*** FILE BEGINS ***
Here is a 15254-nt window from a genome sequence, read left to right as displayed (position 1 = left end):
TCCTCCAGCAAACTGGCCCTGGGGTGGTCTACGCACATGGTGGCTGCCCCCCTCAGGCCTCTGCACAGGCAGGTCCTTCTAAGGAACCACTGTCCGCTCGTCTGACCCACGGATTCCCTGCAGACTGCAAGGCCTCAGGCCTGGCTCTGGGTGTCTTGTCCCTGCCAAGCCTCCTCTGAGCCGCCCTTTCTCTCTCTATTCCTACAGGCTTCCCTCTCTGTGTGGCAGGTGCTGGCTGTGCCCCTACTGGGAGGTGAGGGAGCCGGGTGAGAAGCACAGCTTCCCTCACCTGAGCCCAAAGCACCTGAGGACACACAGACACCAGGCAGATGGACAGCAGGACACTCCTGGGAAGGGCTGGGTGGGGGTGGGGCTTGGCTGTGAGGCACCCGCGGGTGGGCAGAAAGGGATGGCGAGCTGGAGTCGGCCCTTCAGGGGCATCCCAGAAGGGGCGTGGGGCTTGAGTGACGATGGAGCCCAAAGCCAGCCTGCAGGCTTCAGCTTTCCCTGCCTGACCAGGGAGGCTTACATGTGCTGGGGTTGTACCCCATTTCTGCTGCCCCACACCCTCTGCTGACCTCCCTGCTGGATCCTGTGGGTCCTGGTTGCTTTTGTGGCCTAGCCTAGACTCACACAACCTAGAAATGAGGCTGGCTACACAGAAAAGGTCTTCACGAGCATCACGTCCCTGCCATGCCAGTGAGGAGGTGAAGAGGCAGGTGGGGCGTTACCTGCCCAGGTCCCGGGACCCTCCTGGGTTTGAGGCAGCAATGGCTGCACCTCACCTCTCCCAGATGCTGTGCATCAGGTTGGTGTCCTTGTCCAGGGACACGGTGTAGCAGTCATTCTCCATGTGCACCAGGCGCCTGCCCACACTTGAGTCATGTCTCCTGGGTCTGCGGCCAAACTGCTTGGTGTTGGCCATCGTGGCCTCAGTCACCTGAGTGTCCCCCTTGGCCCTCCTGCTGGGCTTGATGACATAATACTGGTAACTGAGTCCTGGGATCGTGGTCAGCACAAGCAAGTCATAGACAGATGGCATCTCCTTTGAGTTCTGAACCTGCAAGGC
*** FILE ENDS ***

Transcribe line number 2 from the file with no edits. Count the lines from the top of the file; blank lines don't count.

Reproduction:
TCCTCCAGCAAACTGGCCCTGGGGTGGTCTACGCACATGGTGGCTGCCCCCCTCAGGCCTCTGCACAGGCAGGTCCTTCTAAGGAACCACTGTCCGCTCGTCTGACCCACGGATTCCCTGCAGACTGCAAGGCCTCAGGCCTGGCTCTGGGTGTCTTGTCCCTGCCAAGCCTCCTCTGAGCCGCCCTTTCTCTCTCTATTCCTACAGGCTTCCCTCTCTGTGTGGCAGGTGCTGGCTGTGCCCCTACTGGGAGGTGAGGGAGCCGGGTGAGAAGCACAGCTTCCCTCACCTGAGCCCAAAGCACCTGAGGACACACAGACACCAGGCAGATGGACAGCAGGACACTCCTGGGAAGGGCTGGGTGGGGGTGGGGCTTGGCTGTGAGGCACCCGCGGGTGGGCAGAAAGGGATGGCGAGCTGGAGTCGGCCCTTCAGGGGCATCCCAGAAGGGGCGTGGGGCTTGAGTGACGATGGAGCCCAAAGCCAGCCTGCAGGCTTCAGCTTTCCCTGCCTGACCAGGGAGGCTTACATGTGCTGGGGTTGTACCCCATTTCTGCTGCCCCACACCCTCTGCTGACCTCCCTGCTGGATCCTGTGGGTCCTGGTTGCTTTTGTGGCCTAGCCTAGACTCACACAACCTAGAAATGAGGCTGGCTACACAGAAAAGGTCTTCACGAGCATCACGTCCCTGCCATGCCAGTGAGGAGGTGAAGAGGCAGGTGGGGCGTTACCTGCCCAGGTCCCGGGACCCTCCTGGGTTTGAGGCAGCAATGGCTGCACCTCACCTCTCCCAGATGCTGTGCATCAGGTTGGTGTCCTTGTCCAGGGACACGGTGTAGCAGTCATTCTCCATGTGCACCAGGCGCCTGCCCACACTTGAGTCATGTCTCCTGGGTCTGCGGCCAAACTGCTTGGTGTTGGCCATCGTGGCCTCAGTCACCTGAGTGTCCCCCTTGGCCCTCCTGCTGGGCTTGATGACATAATACTGGTAACTGAGTCCTGGGATCGTGGTCAGCACAAGCAAGTCATAGACAGATGGCATCTCCTTTGAGTTCTGAACCTGCAAGGC